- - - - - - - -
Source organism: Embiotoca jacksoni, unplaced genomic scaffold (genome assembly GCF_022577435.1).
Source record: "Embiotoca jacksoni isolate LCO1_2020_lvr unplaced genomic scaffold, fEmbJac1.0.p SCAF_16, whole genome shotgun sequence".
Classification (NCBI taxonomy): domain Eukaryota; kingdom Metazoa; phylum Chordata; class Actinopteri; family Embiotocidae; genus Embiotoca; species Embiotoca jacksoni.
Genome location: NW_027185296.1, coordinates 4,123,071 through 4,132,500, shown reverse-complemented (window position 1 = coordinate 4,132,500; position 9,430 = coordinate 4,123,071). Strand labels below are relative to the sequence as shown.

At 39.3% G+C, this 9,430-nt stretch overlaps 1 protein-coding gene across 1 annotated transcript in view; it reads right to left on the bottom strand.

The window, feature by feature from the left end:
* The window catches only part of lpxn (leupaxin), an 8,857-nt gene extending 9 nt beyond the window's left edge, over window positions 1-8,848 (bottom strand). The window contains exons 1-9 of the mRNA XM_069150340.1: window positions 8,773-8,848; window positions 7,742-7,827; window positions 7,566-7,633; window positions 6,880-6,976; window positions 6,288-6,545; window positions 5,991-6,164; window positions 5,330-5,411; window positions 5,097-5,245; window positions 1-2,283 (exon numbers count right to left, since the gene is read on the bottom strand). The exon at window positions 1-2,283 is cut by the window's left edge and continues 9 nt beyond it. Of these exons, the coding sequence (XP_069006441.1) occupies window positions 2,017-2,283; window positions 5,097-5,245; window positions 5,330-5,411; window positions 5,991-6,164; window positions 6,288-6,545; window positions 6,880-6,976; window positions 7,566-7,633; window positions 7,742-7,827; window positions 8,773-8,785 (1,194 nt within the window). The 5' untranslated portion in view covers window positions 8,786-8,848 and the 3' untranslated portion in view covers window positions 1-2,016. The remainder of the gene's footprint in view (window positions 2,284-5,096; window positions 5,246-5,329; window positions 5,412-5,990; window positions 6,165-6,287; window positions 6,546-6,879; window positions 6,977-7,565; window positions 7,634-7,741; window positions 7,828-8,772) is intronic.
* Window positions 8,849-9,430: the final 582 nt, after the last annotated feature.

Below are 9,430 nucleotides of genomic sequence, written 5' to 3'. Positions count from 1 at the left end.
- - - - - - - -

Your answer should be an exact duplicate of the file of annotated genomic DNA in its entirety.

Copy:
Source organism: Embiotoca jacksoni, unplaced genomic scaffold (genome assembly GCF_022577435.1).
Source record: "Embiotoca jacksoni isolate LCO1_2020_lvr unplaced genomic scaffold, fEmbJac1.0.p SCAF_16, whole genome shotgun sequence".
Classification (NCBI taxonomy): domain Eukaryota; kingdom Metazoa; phylum Chordata; class Actinopteri; family Embiotocidae; genus Embiotoca; species Embiotoca jacksoni.
Genome location: NW_027185296.1, coordinates 4,123,071 through 4,132,500, shown reverse-complemented (window position 1 = coordinate 4,132,500; position 9,430 = coordinate 4,123,071). Strand labels below are relative to the sequence as shown.

At 39.3% G+C, this 9,430-nt stretch overlaps 1 protein-coding gene across 1 annotated transcript in view; it reads right to left on the bottom strand.

The window, feature by feature from the left end:
* The window catches only part of lpxn (leupaxin), an 8,857-nt gene extending 9 nt beyond the window's left edge, over window positions 1-8,848 (bottom strand). The window contains exons 1-9 of the mRNA XM_069150340.1: window positions 8,773-8,848; window positions 7,742-7,827; window positions 7,566-7,633; window positions 6,880-6,976; window positions 6,288-6,545; window positions 5,991-6,164; window positions 5,330-5,411; window positions 5,097-5,245; window positions 1-2,283 (exon numbers count right to left, since the gene is read on the bottom strand). The exon at window positions 1-2,283 is cut by the window's left edge and continues 9 nt beyond it. Of these exons, the coding sequence (XP_069006441.1) occupies window positions 2,017-2,283; window positions 5,097-5,245; window positions 5,330-5,411; window positions 5,991-6,164; window positions 6,288-6,545; window positions 6,880-6,976; window positions 7,566-7,633; window positions 7,742-7,827; window positions 8,773-8,785 (1,194 nt within the window). The 5' untranslated portion in view covers window positions 8,786-8,848 and the 3' untranslated portion in view covers window positions 1-2,016. The remainder of the gene's footprint in view (window positions 2,284-5,096; window positions 5,246-5,329; window positions 5,412-5,990; window positions 6,165-6,287; window positions 6,546-6,879; window positions 6,977-7,565; window positions 7,634-7,741; window positions 7,828-8,772) is intronic.
* Window positions 8,849-9,430: the final 582 nt, after the last annotated feature.

Below are 9,430 nucleotides of genomic sequence, written 5' to 3'. Positions count from 1 at the left end.